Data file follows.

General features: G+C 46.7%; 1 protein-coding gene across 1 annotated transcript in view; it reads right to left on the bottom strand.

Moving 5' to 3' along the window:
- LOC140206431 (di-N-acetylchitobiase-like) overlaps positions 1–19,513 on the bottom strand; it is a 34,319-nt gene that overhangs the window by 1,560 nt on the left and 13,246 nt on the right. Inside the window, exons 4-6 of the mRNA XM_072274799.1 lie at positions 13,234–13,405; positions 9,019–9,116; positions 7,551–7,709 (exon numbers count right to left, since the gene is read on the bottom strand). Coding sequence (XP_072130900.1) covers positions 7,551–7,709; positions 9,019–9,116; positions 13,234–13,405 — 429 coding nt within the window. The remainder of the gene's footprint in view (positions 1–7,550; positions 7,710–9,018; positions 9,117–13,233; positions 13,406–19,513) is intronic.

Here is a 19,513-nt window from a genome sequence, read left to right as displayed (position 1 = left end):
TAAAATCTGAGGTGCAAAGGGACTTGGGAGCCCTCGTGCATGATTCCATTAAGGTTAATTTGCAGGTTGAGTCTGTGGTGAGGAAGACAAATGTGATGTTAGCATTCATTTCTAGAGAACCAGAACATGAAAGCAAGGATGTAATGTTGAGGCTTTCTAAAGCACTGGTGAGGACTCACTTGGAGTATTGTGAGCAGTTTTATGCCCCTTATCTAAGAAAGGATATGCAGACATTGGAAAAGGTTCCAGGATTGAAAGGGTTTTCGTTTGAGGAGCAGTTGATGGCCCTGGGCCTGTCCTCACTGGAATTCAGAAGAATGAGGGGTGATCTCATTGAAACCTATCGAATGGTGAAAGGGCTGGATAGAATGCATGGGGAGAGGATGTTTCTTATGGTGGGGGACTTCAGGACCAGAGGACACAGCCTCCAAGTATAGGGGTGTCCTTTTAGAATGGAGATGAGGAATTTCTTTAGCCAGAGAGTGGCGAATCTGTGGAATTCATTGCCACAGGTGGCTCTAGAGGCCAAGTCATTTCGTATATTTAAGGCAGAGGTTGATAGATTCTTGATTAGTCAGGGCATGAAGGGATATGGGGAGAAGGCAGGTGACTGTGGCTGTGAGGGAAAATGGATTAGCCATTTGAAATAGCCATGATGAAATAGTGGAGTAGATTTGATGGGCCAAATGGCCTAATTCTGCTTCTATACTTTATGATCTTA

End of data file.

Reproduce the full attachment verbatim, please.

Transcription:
General features: G+C 46.7%; 1 protein-coding gene across 1 annotated transcript in view; it reads right to left on the bottom strand.

Moving 5' to 3' along the window:
- LOC140206431 (di-N-acetylchitobiase-like) overlaps positions 1–19,513 on the bottom strand; it is a 34,319-nt gene that overhangs the window by 1,560 nt on the left and 13,246 nt on the right. Inside the window, exons 4-6 of the mRNA XM_072274799.1 lie at positions 13,234–13,405; positions 9,019–9,116; positions 7,551–7,709 (exon numbers count right to left, since the gene is read on the bottom strand). Coding sequence (XP_072130900.1) covers positions 7,551–7,709; positions 9,019–9,116; positions 13,234–13,405 — 429 coding nt within the window. The remainder of the gene's footprint in view (positions 1–7,550; positions 7,710–9,018; positions 9,117–13,233; positions 13,406–19,513) is intronic.

Here is a 19,513-nt window from a genome sequence, read left to right as displayed (position 1 = left end):
TAAAATCTGAGGTGCAAAGGGACTTGGGAGCCCTCGTGCATGATTCCATTAAGGTTAATTTGCAGGTTGAGTCTGTGGTGAGGAAGACAAATGTGATGTTAGCATTCATTTCTAGAGAACCAGAACATGAAAGCAAGGATGTAATGTTGAGGCTTTCTAAAGCACTGGTGAGGACTCACTTGGAGTATTGTGAGCAGTTTTATGCCCCTTATCTAAGAAAGGATATGCAGACATTGGAAAAGGTTCCAGGATTGAAAGGGTTTTCGTTTGAGGAGCAGTTGATGGCCCTGGGCCTGTCCTCACTGGAATTCAGAAGAATGAGGGGTGATCTCATTGAAACCTATCGAATGGTGAAAGGGCTGGATAGAATGCATGGGGAGAGGATGTTTCTTATGGTGGGGGACTTCAGGACCAGAGGACACAGCCTCCAAGTATAGGGGTGTCCTTTTAGAATGGAGATGAGGAATTTCTTTAGCCAGAGAGTGGCGAATCTGTGGAATTCATTGCCACAGGTGGCTCTAGAGGCCAAGTCATTTCGTATATTTAAGGCAGAGGTTGATAGATTCTTGATTAGTCAGGGCATGAAGGGATATGGGGAGAAGGCAGGTGACTGTGGCTGTGAGGGAAAATGGATTAGCCATTTGAAATAGCCATGATGAAATAGTGGAGTAGATTTGATGGGCCAAATGGCCTAATTCTGCTTCTATACTTTATGATCTTA